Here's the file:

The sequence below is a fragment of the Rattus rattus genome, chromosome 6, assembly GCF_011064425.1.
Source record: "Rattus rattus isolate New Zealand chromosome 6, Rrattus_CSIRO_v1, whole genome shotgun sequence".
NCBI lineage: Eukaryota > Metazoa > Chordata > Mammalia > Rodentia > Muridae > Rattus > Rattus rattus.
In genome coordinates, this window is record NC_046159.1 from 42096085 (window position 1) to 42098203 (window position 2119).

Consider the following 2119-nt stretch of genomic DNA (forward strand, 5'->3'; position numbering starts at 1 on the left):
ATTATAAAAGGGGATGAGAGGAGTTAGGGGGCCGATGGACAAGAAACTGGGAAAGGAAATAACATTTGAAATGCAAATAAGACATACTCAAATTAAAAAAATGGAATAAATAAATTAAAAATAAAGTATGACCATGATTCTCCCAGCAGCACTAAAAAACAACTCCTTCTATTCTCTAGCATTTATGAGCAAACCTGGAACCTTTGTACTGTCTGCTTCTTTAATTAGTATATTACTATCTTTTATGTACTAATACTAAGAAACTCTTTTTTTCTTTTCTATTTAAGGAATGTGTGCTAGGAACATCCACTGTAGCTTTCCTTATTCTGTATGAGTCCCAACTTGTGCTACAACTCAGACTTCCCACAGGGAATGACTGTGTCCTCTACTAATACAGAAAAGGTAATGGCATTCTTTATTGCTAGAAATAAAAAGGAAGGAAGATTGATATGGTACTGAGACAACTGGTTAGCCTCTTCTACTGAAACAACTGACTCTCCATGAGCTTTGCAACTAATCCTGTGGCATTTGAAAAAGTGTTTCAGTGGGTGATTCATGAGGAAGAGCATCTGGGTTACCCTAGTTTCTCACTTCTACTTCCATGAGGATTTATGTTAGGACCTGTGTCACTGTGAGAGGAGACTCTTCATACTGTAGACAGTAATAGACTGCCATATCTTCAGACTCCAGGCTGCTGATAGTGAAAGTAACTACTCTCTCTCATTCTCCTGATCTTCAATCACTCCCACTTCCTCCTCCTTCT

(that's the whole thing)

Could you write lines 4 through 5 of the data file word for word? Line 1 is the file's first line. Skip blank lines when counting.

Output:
In genome coordinates, this window is record NC_046159.1 from 42096085 (window position 1) to 42098203 (window position 2119).

Consider the following 2119-nt stretch of genomic DNA (forward strand, 5'->3'; position numbering starts at 1 on the left):